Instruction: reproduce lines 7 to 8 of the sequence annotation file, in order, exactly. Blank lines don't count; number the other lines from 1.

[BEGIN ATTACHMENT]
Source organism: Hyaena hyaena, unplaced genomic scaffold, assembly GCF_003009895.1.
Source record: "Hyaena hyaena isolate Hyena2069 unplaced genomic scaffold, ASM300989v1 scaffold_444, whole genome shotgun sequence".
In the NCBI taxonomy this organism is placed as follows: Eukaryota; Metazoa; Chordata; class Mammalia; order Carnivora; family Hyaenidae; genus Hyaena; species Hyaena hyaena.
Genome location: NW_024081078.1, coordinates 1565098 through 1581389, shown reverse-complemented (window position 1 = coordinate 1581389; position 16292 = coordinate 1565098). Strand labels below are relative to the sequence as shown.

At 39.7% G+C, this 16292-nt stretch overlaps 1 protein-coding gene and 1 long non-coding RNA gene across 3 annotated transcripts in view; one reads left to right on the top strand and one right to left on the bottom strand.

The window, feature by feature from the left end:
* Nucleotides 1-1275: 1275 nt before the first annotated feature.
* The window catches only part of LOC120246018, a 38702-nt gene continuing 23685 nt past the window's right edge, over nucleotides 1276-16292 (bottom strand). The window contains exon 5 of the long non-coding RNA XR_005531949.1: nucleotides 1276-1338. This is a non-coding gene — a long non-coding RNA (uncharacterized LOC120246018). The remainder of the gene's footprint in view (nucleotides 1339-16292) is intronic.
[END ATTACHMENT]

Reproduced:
* Nucleotides 1-1275: 1275 nt before the first annotated feature.
* The window catches only part of LOC120246018, a 38702-nt gene continuing 23685 nt past the window's right edge, over nucleotides 1276-16292 (bottom strand). The window contains exon 5 of the long non-coding RNA XR_005531949.1: nucleotides 1276-1338. This is a non-coding gene — a long non-coding RNA (uncharacterized LOC120246018). The remainder of the gene's footprint in view (nucleotides 1339-16292) is intronic.